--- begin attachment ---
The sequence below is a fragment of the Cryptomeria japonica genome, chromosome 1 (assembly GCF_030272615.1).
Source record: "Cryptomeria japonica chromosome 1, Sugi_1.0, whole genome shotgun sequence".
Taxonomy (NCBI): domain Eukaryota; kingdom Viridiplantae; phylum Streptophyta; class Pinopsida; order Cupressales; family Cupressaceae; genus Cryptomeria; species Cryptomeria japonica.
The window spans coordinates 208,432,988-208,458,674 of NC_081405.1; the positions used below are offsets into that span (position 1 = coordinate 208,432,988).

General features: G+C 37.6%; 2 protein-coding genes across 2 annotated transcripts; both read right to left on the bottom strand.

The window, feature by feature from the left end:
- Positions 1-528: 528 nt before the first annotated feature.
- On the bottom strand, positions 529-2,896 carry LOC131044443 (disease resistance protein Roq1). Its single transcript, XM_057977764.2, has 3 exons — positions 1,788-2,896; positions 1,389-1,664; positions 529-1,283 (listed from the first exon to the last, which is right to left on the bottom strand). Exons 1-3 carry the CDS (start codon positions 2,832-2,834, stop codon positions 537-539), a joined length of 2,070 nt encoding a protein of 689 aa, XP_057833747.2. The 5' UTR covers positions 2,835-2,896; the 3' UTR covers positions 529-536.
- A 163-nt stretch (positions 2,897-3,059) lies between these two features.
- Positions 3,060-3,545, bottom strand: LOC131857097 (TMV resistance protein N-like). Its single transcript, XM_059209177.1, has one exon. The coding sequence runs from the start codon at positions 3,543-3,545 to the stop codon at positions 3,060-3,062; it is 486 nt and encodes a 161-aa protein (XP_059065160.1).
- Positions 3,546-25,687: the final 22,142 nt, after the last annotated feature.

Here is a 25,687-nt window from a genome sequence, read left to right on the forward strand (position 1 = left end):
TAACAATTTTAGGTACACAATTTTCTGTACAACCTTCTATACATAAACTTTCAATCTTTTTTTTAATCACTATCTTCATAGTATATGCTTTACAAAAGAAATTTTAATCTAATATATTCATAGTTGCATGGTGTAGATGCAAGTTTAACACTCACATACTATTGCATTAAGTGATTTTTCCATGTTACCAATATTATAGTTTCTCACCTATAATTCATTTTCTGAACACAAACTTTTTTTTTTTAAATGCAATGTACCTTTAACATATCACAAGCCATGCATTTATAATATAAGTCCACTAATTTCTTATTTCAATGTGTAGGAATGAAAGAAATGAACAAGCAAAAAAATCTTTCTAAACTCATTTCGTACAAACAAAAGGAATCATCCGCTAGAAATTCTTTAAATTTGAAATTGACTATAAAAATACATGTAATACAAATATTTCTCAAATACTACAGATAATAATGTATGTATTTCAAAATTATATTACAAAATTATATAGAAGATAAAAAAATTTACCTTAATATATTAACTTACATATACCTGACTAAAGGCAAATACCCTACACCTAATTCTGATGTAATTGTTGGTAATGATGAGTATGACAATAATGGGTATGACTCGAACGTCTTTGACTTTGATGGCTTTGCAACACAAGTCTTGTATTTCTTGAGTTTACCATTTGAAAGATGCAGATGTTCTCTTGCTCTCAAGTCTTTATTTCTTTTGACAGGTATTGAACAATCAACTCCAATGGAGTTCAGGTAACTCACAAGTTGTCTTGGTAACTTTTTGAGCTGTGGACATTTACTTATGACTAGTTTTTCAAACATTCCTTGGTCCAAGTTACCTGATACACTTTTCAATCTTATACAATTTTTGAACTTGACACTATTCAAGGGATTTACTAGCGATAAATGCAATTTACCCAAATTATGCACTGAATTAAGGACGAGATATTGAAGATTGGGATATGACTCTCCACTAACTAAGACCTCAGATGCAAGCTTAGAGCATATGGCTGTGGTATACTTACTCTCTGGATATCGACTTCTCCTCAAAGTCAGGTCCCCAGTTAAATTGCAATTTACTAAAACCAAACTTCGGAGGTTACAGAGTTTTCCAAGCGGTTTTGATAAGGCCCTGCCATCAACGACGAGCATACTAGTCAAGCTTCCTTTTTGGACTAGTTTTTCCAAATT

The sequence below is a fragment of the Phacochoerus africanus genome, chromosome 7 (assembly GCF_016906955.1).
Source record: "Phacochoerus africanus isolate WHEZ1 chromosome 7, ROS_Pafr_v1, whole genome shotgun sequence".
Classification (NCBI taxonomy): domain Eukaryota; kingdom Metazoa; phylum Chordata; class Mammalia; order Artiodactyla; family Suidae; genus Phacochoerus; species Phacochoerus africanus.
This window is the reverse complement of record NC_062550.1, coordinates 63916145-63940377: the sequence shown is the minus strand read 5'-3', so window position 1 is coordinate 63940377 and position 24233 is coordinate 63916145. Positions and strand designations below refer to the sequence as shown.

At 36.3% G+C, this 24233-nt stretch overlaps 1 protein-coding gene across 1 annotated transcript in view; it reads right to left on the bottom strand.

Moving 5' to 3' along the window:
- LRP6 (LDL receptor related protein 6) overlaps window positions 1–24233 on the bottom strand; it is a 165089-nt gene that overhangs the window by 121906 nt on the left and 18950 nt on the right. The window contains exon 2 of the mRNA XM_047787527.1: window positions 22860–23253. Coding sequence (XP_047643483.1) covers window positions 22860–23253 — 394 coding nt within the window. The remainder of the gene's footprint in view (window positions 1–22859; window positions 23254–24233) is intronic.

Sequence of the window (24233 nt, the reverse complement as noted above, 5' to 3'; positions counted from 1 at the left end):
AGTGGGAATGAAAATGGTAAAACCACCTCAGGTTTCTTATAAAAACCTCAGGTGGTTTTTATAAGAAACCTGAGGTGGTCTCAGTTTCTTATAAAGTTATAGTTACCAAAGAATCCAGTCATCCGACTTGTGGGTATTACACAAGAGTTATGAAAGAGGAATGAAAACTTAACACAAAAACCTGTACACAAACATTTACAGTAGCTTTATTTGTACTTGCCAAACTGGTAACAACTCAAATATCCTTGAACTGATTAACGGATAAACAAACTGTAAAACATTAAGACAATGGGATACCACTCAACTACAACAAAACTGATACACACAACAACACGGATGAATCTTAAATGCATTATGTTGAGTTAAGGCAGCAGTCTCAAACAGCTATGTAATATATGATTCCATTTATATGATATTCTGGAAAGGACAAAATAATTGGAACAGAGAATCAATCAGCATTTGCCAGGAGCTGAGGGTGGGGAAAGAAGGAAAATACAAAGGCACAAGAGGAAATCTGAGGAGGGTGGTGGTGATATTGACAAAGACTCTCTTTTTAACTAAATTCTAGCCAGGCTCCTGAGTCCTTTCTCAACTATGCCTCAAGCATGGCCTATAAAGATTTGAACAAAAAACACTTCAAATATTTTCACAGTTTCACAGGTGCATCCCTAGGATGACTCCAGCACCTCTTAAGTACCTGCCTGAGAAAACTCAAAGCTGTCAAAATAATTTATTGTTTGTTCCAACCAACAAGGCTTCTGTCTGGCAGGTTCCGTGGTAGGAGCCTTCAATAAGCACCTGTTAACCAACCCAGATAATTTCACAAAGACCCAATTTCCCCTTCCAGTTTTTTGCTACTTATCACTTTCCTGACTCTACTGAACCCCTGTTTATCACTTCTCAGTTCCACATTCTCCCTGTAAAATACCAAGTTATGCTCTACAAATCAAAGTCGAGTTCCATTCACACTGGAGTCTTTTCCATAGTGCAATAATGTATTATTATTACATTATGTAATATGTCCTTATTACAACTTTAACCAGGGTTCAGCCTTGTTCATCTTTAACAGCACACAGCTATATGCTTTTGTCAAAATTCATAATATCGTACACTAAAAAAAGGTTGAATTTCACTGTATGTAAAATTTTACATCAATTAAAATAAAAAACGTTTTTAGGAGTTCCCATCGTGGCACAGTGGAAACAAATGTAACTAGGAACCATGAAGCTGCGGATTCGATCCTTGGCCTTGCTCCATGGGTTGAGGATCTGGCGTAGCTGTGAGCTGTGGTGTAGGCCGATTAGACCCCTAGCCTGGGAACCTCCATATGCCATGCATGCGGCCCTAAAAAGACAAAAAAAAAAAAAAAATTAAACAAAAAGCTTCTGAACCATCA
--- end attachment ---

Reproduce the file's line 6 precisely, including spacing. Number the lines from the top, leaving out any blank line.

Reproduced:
The window, feature by feature from the left end: